01/13/2018 | News release | Distributed by Public on 01/13/2018 16:52
It was supposed to be a drug of last resort. Colistin, an antibiotic rarely used due to its high toxicity to humans, sat on shelves for years. But when a vicious strain of pathogens, resistant to most, if not all, other antibiotics, began making their way across the globe, infecting pigs from South America to Asia, Colistin had its moment. And it was a big moment.
In China, pork producers began adding copious amounts of the cheap drug to pig feed. It wasn't long, though, before the pathogens developed a resistance to the drug of last resort. That resistance was soon transmitted to humans, spreading through hospitals and across oceans, eventually ending up in the US. It wasn't doomsday, but it was, for some researchers, a wake-up call.
'It is likely that in our lifetime there will be bacteria that are resistant to every single known antibiotic,' says University of Wisconsin alum Dr. Jordan Sand. 'We could go back to the 1910's when people would die from a single cut.'
It doesn't have to be this way, says Sand. Overuse of antibiotics in both humans and livestock is a major problem, bordering on a global health crisis. To counteract this looming threat, Sand, working in the lab of his mentor, noted Wisconsin professor of animal sciences Mark Cook, has developed a method of boosting an animal's natural defenses that drastically limits, or, in some cases, completely eliminates, the need to use antibiotics.
'Instead of focusing on killing bacteria with antibiotics,' says Sand, 'we're focusing on allowing the immune system to deal with the threat.'
As he explains, animals and humans live in constant contact with bacteria. Our immune system, and that of livestock, does a good job of keeping most of those bacteria in check. When we do get sick, it is from bacteria that have developed a way to turn off or hide from our immune response. What Sand has created is a way to flip the switch and turn the immune system back on.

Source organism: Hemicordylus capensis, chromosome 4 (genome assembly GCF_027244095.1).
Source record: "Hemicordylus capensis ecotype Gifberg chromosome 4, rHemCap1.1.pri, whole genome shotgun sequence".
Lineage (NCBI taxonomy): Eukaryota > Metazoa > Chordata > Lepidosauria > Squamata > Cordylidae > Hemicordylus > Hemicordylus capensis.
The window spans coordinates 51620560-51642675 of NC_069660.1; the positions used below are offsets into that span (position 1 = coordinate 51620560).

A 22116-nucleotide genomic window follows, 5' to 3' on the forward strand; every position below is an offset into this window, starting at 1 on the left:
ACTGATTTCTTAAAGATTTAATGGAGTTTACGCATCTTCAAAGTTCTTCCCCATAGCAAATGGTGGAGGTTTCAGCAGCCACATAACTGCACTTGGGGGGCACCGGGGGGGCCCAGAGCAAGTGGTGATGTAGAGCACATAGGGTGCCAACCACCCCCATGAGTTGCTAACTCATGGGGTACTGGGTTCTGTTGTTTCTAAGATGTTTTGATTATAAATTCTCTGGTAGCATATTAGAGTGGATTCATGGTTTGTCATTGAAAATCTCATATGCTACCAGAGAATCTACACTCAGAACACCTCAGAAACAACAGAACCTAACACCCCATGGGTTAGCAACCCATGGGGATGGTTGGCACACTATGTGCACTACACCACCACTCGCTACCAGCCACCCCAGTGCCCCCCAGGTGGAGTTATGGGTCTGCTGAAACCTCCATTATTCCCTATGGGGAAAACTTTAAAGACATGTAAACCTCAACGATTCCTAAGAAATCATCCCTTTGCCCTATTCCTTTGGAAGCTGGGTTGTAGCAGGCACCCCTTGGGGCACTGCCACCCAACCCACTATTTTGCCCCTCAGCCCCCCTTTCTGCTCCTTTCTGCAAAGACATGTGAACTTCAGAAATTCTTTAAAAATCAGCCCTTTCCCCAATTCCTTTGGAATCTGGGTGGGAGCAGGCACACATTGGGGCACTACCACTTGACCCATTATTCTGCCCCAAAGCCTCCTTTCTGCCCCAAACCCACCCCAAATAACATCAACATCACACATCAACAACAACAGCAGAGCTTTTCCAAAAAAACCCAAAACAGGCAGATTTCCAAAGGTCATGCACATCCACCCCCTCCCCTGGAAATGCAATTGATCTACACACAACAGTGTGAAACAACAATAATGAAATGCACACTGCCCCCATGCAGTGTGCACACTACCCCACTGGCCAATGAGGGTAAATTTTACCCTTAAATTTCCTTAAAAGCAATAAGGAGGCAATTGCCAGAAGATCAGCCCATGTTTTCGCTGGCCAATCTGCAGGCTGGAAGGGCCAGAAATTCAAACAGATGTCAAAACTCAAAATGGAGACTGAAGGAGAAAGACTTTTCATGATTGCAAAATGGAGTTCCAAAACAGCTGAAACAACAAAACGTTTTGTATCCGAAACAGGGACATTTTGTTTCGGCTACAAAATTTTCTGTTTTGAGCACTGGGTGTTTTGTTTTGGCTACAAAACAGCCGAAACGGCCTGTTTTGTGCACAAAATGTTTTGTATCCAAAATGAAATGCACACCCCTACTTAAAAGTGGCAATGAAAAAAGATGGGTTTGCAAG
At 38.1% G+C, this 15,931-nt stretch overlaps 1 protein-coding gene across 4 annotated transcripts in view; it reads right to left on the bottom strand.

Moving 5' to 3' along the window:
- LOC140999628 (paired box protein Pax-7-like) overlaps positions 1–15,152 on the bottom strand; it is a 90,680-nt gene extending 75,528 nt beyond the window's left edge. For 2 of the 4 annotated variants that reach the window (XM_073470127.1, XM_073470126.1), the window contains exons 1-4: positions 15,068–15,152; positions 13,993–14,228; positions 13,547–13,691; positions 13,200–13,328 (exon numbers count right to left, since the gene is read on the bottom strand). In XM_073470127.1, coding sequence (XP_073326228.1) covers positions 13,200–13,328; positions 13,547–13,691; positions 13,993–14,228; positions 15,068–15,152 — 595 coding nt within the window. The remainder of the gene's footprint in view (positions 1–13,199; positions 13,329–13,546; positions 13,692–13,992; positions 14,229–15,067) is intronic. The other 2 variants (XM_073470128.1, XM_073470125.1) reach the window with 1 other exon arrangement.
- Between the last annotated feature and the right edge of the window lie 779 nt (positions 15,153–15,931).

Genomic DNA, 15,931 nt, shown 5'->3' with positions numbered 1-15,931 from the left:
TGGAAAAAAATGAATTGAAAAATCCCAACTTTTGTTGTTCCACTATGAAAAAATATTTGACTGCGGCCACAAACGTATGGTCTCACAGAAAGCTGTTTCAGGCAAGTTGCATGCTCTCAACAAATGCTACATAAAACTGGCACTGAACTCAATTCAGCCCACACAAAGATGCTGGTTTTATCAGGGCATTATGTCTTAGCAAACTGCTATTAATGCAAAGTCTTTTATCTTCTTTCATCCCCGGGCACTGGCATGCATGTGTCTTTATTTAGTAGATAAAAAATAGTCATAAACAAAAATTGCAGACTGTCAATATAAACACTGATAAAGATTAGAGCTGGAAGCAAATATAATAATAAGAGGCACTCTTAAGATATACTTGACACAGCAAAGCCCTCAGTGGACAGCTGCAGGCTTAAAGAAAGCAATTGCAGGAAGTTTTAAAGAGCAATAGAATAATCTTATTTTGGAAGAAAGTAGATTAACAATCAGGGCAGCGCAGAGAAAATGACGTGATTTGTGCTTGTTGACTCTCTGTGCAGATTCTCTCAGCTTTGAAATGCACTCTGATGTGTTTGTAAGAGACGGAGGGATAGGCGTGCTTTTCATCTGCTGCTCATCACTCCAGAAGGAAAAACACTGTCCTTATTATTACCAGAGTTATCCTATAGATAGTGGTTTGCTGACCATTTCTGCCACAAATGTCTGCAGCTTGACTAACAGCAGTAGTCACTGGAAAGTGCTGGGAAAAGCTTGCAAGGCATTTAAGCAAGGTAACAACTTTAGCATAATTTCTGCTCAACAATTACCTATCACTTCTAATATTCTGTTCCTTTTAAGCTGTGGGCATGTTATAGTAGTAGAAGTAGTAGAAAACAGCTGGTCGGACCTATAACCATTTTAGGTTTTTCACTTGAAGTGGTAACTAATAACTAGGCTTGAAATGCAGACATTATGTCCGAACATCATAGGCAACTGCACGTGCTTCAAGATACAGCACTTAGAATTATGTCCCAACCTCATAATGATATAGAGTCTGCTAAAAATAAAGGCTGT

The process has been tested on a variety of livestock, says Sand, and the published results of the studies have been nothing short of astounding. 'We've reduced antibiotic usage in dairy cattle. We've reduced the need [for antibiotics] at all in chickens. You don't need any other treatments for these chronic diseases in animals if you target the host's immune system instead of targeting the bug.'
The results have been so promising, in fact, that the treatment has been licensed by Ab E Discovery, a company founded by Sand and Cook. But Sand is quick to note that with more testing, the treatment could have huge implications for humans, as well.
'When it comes to human health, I think there are two things this product could potentially do. First might be to extend the use of our antibiotics. If we were to put this alongside traditional antibiotics, we may be able to kill off more of the bugs that are making people sick, thereby reducing resistance and allowing the effective life of the antibiotic to be extended. Second, may be to use it alone, so instead of targeting every bacterium that is susceptible to an antibiotic, most of which aren't going to make you sick, we just allow the immune system to deal with the immediate threat.'